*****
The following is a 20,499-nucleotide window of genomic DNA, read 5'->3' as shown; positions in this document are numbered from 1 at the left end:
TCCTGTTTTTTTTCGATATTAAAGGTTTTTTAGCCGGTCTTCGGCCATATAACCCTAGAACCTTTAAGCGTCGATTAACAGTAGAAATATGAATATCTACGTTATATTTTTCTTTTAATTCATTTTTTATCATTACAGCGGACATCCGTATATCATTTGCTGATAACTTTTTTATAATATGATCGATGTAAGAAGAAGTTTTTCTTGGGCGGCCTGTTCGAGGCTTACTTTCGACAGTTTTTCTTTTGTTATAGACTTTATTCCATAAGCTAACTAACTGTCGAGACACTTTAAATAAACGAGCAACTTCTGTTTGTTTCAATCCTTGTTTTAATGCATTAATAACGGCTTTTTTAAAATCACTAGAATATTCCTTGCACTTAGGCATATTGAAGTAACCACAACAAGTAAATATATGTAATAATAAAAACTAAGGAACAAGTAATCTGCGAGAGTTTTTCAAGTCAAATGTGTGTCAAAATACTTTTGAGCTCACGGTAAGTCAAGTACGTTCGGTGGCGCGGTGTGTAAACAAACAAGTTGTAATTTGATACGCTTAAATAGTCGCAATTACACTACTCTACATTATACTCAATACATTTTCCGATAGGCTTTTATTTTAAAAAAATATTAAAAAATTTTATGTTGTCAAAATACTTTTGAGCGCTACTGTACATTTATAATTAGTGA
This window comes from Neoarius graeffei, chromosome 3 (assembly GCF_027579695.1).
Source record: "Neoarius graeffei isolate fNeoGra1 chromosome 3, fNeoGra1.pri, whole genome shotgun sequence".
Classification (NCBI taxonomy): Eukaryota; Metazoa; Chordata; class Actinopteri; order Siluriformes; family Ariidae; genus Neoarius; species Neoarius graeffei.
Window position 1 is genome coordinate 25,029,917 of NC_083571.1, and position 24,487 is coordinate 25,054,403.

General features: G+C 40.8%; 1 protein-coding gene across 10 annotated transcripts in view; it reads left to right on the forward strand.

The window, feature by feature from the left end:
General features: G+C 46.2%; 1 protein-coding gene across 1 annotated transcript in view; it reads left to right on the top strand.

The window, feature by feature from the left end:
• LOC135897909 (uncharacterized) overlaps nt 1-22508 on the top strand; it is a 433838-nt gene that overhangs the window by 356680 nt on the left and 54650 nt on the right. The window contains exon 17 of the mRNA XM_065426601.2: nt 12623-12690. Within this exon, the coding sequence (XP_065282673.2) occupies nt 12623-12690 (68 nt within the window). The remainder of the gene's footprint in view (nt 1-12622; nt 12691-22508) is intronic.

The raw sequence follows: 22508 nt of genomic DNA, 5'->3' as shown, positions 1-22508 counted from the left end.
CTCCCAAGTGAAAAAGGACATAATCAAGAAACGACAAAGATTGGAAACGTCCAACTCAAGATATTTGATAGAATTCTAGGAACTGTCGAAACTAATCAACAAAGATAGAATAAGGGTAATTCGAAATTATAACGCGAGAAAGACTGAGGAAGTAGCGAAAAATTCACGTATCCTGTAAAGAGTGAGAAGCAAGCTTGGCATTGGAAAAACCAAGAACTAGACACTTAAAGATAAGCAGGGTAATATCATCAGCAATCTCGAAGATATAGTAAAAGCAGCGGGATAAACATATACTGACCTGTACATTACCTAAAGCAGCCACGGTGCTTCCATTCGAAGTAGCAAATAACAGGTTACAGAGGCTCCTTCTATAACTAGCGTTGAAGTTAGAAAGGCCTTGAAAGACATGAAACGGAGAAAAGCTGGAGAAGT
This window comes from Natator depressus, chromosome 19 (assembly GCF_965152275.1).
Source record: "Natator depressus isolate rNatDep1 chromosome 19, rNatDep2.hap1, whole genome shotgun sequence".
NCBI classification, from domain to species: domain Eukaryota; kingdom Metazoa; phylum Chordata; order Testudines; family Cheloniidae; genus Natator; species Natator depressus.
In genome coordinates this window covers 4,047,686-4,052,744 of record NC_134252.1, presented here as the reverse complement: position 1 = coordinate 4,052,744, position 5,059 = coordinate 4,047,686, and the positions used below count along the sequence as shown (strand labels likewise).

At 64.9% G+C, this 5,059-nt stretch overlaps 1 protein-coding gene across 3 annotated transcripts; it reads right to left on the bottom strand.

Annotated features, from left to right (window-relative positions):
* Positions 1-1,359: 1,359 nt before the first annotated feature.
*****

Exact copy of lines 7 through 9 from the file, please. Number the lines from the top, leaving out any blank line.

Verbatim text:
General features: G+C 40.8%; 1 protein-coding gene across 10 annotated transcripts in view; it reads left to right on the forward strand.

The window, feature by feature from the left end:
General features: G+C 46.2%; 1 protein-coding gene across 1 annotated transcript in view; it reads left to right on the top strand.